If you fish virtually any of the southeastern impoundments, you’ll notice the birds have returned for the winter. Seagulls and loons are getting fat on the abundance of bait available right now, and they will typically stay around for another month or so. For us anglers, the birds give us a lot of insight on where to fish. They can also be quite deceiving as well.
First let’s examine seagulls. While seagulls can dive a foot or two in the water, they aren’t built for long, submerged foraging dives like loons and gannets. Instead, they rely on gamefish to corral the bait into tight wads and push them toward the surface. Once the buffet is skittering on the top, the seagulls can easily swoop down and pick a treat right off the table. So if you see seagulls whirling and skimming the surface, you know there’s bait in the area, and there are gamefish directly beneath the bait.
On the other hand, loons can do their own foraging. You may see a loon drop below the waves, and pop up one hundred, or more, feet away. Loons also work in groups, like gamefish, to herd the bait into large pods so they can gorge themselves a lot easier. Because loons are ‘hunters’, where seagulls are ‘opportunists’, sighting loons actively working and feeding may not always indicate the presence of gamefish in the area. Also seeing seagulls whirling over a group of loons doesn’t necessarily mean there’s gamefish in the area. The seagulls may simply be benefiting from the efforts of the loons instead of fish.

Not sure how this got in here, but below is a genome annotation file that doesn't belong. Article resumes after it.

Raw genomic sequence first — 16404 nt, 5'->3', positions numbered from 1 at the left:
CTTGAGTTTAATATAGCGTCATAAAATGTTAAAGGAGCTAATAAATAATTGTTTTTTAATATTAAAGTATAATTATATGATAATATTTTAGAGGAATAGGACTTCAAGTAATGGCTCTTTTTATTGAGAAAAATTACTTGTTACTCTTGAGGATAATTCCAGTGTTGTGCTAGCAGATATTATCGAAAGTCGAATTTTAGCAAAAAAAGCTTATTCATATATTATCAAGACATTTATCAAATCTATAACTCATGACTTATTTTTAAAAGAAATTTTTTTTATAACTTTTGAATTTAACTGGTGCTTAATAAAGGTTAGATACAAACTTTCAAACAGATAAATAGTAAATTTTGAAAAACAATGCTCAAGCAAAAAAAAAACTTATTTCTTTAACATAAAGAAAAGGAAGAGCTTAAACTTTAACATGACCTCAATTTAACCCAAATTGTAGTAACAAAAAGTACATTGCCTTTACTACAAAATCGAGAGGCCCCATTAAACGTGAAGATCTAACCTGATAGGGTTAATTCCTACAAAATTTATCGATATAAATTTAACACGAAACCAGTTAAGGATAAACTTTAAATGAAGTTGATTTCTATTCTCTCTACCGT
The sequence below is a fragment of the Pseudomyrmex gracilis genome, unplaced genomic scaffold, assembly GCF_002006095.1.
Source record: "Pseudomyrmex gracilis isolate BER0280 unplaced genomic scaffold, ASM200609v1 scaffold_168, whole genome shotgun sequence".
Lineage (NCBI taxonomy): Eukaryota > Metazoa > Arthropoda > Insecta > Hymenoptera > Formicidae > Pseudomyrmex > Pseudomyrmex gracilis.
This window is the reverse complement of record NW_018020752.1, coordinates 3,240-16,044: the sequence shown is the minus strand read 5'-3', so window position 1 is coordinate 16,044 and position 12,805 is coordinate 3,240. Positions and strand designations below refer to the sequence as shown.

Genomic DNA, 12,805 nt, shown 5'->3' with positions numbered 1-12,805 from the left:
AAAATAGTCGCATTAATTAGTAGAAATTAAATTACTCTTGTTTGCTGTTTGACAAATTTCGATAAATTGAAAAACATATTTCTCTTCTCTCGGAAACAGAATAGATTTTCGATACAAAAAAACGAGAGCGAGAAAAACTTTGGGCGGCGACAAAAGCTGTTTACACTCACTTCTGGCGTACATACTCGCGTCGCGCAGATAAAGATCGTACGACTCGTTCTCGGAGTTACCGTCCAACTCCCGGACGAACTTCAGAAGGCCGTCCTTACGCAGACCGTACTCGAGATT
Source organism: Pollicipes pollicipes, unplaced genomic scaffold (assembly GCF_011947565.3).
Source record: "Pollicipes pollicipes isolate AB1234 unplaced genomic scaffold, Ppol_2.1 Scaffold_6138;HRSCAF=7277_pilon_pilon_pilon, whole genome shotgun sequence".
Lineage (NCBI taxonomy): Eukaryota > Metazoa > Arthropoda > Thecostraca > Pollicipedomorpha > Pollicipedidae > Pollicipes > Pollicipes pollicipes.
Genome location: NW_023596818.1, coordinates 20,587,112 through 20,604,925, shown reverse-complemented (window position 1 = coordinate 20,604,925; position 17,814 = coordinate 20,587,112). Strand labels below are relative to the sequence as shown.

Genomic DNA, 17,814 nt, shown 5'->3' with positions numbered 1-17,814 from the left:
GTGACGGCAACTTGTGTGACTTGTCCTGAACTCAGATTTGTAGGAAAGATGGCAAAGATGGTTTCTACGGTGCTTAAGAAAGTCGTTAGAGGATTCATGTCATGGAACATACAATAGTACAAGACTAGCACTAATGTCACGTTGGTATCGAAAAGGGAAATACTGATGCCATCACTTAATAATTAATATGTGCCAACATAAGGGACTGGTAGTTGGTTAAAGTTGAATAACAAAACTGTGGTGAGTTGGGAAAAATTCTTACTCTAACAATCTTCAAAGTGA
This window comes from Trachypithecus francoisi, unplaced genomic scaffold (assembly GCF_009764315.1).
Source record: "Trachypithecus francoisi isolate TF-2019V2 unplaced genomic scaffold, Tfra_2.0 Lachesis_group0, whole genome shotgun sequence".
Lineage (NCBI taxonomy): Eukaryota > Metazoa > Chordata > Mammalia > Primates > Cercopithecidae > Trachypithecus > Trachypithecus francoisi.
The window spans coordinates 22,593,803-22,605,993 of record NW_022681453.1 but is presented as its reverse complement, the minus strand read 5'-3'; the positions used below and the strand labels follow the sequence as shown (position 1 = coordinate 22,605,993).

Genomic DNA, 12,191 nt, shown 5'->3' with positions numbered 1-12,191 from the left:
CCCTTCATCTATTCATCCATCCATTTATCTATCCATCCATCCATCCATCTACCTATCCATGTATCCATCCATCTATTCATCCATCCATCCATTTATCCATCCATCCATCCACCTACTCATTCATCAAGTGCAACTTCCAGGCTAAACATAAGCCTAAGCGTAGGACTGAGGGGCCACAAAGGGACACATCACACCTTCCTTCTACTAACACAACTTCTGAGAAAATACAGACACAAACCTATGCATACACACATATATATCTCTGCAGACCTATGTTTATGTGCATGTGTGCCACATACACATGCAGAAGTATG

If you see a raft of seagulls lounging on the surface…and sometimes there will literally be hundreds floating together…that’s a good place to mark on your Simrad chartplotter. They are there for a reason. There’s probably bait in the area, but it’s scattered for the moment, and they are waiting for a herd of gamefish to bring them to the surface. I don’t usually spend a lot of time fishing around floating birds, but I’ll keep my binoculars handy and keep an eye on them. You’ll get a sense of what’s in the area pretty quickly, and can monitor several flocks at the same time. When a flock gets active, you can maneuver to the vicinity.
A couple words of caution. Don’t, I mean don’t, blast over to the middle of an actively feeding flock of gulls. You’ll usually wind up causing the bait…and the fish…to scatter and go deep. Instead, motor within a few hundred feet, and ease toward them on your trolling motor. You can also get a sense of which direction the birds, bait and fish are moving. Then plot an intercept course to have the fish come to you. This gives you time to put your own bait spread out, and wait for the bite. Casting topwater plugs, like MirroLure Top Dogs, Zara Spooks and Chug Bugs will draw explosive strikes. Casting rigs like the Project-X X-Rig will get you multiple hook-ups. And planer boards and umbrella rigs are an excellent way to put your baits in the strike zone too, although these take longer to deploy.
A lot of ‘bird-fishing’ is Run-And-Gun fishing. Find a flock, get within casting distance, make a few casts and move on. This kind of action, while exciting, typically lasts just a few minutes at each location. So be ready, with both live baits and casting lures.
This kind of technique is visual, it’s fun and will test your skill for long-distance and accurate casts. But the reward of having everyone on the boat hooked to a monster is worth the effort.
I’ll see you on the water!
Tight lines and calm seas.
Capt. Cefus McRae – Nuts & Bolts of Fishing